Metaphysical meaning of Mizar (mbd)
Mizar, mi'-zär (Heb.)--smallness; reduced; little; few; brought low; insignificant; despised; dishonored.
Meta. Mount Hermon signifies a high, sublime state of mind. The Hermons, or three peaks of Hermon, bespeak the exaltation of the triune God; the lifting up, in conscious recognition, of the three phases or activities of the Infinite--Father, Son, and Holy Spirit, or mind, idea, and expression.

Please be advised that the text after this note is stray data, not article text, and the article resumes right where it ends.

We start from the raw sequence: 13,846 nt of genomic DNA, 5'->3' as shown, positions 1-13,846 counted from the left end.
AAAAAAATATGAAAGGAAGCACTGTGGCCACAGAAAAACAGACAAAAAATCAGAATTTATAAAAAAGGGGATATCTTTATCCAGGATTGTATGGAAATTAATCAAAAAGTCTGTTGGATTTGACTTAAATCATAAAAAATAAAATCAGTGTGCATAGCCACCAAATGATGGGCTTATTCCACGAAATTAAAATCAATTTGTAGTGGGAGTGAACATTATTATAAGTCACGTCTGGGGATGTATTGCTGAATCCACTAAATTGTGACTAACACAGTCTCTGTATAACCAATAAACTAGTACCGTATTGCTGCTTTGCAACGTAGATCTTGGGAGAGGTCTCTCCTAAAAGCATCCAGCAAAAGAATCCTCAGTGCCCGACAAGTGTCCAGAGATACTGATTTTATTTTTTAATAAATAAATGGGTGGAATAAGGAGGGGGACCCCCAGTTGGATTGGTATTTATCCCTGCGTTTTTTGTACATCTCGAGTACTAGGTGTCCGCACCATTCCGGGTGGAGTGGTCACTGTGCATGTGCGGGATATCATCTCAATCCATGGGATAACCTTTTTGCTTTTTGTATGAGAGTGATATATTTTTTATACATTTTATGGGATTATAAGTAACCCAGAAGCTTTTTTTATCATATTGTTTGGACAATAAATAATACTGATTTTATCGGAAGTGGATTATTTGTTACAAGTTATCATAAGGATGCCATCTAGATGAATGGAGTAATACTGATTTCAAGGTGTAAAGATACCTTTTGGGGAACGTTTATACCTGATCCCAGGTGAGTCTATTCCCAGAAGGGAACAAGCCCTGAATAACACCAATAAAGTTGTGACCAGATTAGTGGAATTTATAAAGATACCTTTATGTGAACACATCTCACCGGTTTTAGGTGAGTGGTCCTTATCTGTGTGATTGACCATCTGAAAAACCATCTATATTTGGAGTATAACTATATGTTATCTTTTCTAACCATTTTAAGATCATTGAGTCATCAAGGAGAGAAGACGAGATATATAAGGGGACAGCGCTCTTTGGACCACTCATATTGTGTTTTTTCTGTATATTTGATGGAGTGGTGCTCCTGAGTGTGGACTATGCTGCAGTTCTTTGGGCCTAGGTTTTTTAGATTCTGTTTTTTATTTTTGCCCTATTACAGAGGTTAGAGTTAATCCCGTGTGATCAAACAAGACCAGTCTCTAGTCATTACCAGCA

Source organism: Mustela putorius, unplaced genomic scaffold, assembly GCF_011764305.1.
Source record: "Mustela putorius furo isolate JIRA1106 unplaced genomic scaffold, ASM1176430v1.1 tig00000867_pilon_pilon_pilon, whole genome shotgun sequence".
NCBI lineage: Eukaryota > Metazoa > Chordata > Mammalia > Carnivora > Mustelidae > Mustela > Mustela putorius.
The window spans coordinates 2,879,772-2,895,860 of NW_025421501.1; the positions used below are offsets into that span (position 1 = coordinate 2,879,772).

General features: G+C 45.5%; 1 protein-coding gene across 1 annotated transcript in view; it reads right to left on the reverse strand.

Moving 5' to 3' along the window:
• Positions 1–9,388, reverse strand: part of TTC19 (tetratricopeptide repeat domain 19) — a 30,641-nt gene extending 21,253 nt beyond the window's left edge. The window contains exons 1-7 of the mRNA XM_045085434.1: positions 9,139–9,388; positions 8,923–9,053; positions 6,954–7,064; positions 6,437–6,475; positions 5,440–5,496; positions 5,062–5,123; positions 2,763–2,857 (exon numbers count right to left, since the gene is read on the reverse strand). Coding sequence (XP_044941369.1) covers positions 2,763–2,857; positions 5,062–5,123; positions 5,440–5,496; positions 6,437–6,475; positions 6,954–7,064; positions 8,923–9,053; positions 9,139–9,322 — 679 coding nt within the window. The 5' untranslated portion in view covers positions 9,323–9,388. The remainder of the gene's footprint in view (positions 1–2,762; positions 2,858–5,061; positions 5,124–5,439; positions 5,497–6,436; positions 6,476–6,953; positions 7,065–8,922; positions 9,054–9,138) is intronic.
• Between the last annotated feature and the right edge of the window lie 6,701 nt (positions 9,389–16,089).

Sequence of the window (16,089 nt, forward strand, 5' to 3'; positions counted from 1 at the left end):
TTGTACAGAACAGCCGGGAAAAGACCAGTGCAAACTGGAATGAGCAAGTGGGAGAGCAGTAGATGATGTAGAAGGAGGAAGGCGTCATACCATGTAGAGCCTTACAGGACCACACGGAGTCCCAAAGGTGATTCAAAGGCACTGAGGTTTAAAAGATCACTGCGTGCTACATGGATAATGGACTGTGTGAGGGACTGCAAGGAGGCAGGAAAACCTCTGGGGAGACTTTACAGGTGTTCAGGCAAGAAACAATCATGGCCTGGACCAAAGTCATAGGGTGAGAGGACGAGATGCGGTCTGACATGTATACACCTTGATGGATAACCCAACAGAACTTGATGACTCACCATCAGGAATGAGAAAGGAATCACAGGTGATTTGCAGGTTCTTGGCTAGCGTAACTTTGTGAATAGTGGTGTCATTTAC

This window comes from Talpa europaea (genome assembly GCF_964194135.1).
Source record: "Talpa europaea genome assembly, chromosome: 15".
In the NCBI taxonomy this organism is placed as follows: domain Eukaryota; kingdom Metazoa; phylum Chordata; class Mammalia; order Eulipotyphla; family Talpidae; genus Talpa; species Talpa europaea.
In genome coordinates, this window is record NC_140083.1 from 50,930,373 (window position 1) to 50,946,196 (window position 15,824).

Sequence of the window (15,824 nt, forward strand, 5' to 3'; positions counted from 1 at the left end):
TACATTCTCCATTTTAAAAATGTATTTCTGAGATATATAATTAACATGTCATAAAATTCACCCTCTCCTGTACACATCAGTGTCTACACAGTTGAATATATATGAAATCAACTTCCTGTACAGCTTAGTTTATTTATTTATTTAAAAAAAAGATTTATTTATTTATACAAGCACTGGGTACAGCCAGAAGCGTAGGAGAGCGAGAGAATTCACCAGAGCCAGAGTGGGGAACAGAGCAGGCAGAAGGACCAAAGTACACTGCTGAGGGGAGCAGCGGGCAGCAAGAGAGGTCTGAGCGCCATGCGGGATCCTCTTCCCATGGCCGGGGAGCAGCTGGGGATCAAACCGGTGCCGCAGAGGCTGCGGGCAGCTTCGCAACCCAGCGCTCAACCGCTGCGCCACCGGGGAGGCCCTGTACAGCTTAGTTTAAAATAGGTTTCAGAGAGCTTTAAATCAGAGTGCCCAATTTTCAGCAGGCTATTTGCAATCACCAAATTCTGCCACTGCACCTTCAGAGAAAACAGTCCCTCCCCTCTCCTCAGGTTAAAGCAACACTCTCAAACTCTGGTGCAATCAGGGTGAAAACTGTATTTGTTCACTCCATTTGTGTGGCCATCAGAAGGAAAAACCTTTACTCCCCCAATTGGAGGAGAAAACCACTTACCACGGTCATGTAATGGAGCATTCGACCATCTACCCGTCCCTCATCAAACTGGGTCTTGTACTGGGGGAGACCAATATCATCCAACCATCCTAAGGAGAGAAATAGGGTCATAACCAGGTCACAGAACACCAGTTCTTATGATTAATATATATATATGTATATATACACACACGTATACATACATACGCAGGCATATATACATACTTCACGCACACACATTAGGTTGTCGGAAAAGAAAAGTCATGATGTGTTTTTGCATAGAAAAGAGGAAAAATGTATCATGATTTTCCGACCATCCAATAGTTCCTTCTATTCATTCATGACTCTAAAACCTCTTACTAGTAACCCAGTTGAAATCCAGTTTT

Mizar (meaning little, smallness brought low, and believed to have been a summit of Lebanon, from which the writer of the 42d Psalm seems to have obtained a view of the Hermons) is representative of meekness, lowliness, humbleness of thought, which is one of the characteristics of the Christ mind; having let go of self-pride and self-seeking, the individual opens his consciousness to Truth. The mind of Christ, of divine love, "vaunteth not itself, is not puffed up . . . taketh not account of evil." Expressing in the individual, it makes him willing for the personal to be made very small, that God may be exalted: in the words of the hymn, "Content to fill a little space, if Thou be glorified."